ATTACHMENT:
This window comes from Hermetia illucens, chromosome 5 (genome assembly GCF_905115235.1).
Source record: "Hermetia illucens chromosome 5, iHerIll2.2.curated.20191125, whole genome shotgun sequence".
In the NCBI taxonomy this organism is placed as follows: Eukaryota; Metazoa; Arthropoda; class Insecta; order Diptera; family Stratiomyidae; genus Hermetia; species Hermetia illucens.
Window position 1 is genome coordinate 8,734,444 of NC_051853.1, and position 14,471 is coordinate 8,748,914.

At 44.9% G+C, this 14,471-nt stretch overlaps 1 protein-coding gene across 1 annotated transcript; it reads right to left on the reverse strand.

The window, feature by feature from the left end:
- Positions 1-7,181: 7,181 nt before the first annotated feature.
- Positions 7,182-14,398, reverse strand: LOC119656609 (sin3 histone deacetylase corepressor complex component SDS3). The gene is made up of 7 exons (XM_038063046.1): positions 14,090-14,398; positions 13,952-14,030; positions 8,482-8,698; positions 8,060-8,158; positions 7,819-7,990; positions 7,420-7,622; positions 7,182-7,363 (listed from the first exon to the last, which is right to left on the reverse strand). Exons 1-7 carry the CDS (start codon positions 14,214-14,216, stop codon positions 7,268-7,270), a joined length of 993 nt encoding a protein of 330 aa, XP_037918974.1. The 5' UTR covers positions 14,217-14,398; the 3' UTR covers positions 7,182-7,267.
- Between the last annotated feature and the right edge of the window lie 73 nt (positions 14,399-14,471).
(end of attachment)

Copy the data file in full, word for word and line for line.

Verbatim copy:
This window comes from Hermetia illucens, chromosome 5 (genome assembly GCF_905115235.1).
Source record: "Hermetia illucens chromosome 5, iHerIll2.2.curated.20191125, whole genome shotgun sequence".
In the NCBI taxonomy this organism is placed as follows: Eukaryota; Metazoa; Arthropoda; class Insecta; order Diptera; family Stratiomyidae; genus Hermetia; species Hermetia illucens.
Window position 1 is genome coordinate 8,734,444 of NC_051853.1, and position 14,471 is coordinate 8,748,914.

At 44.9% G+C, this 14,471-nt stretch overlaps 1 protein-coding gene across 1 annotated transcript; it reads right to left on the reverse strand.

The window, feature by feature from the left end:
- Positions 1-7,181: 7,181 nt before the first annotated feature.
- Positions 7,182-14,398, reverse strand: LOC119656609 (sin3 histone deacetylase corepressor complex component SDS3). The gene is made up of 7 exons (XM_038063046.1): positions 14,090-14,398; positions 13,952-14,030; positions 8,482-8,698; positions 8,060-8,158; positions 7,819-7,990; positions 7,420-7,622; positions 7,182-7,363 (listed from the first exon to the last, which is right to left on the reverse strand). Exons 1-7 carry the CDS (start codon positions 14,214-14,216, stop codon positions 7,268-7,270), a joined length of 993 nt encoding a protein of 330 aa, XP_037918974.1. The 5' UTR covers positions 14,217-14,398; the 3' UTR covers positions 7,182-7,267.
- Between the last annotated feature and the right edge of the window lie 73 nt (positions 14,399-14,471).